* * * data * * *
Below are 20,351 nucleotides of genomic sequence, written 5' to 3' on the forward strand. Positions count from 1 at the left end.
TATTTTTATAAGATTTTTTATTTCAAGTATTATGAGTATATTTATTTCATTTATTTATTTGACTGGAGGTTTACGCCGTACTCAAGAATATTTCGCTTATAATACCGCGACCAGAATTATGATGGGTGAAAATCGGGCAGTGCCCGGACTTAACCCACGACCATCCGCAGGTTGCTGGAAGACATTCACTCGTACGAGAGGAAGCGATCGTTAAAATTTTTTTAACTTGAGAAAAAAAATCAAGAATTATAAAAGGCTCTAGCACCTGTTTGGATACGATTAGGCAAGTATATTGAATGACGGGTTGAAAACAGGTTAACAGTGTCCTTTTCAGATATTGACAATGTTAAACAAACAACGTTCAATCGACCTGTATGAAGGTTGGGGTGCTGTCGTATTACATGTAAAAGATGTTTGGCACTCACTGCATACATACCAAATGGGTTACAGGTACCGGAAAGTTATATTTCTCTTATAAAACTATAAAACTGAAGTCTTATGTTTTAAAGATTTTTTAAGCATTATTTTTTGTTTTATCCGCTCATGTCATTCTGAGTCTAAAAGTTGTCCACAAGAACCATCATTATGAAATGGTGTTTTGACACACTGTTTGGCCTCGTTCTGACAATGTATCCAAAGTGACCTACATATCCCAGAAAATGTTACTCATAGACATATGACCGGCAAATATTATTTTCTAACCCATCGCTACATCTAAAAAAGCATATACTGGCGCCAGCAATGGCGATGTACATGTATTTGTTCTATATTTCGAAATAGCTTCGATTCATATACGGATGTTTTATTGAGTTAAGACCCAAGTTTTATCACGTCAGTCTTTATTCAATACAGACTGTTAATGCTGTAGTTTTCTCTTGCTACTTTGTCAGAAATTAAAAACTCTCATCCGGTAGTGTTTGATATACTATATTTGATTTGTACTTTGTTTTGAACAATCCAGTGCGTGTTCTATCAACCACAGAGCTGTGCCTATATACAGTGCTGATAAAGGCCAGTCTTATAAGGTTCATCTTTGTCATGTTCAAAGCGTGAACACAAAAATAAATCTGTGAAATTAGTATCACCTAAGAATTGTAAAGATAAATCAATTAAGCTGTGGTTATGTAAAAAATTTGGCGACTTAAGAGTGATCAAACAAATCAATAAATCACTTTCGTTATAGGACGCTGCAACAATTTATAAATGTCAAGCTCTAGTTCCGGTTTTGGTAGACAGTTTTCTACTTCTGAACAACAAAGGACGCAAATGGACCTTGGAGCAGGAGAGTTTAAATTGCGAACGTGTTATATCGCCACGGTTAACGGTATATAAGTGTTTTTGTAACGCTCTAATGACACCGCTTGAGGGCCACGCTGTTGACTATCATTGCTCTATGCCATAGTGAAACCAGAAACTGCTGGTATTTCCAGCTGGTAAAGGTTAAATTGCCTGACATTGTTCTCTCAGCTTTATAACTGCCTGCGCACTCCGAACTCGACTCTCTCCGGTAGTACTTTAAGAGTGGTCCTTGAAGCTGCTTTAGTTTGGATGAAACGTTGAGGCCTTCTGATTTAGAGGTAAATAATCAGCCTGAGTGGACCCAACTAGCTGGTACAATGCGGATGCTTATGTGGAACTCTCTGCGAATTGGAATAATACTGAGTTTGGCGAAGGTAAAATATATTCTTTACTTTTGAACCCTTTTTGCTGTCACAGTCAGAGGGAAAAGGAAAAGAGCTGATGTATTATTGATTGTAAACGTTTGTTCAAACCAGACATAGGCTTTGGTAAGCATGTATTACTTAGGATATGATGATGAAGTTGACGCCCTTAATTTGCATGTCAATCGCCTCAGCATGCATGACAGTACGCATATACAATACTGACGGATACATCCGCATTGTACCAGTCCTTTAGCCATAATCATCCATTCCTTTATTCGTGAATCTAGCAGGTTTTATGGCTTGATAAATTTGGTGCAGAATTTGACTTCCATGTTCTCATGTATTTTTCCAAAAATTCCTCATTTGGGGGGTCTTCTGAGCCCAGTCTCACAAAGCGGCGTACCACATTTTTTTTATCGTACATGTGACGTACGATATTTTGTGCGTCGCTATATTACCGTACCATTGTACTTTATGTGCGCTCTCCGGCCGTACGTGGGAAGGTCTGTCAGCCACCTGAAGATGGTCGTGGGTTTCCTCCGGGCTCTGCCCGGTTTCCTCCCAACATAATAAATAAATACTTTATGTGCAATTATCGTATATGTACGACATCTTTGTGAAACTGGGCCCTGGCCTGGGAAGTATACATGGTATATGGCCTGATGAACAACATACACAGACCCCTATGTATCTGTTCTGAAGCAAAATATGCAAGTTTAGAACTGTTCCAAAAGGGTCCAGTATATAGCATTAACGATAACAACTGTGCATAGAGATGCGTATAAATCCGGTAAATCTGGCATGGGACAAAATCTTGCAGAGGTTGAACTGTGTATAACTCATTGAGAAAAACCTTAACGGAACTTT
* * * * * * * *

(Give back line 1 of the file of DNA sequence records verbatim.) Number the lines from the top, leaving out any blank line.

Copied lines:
Below are 20,351 nucleotides of genomic sequence, written 5' to 3' on the forward strand. Positions count from 1 at the left end.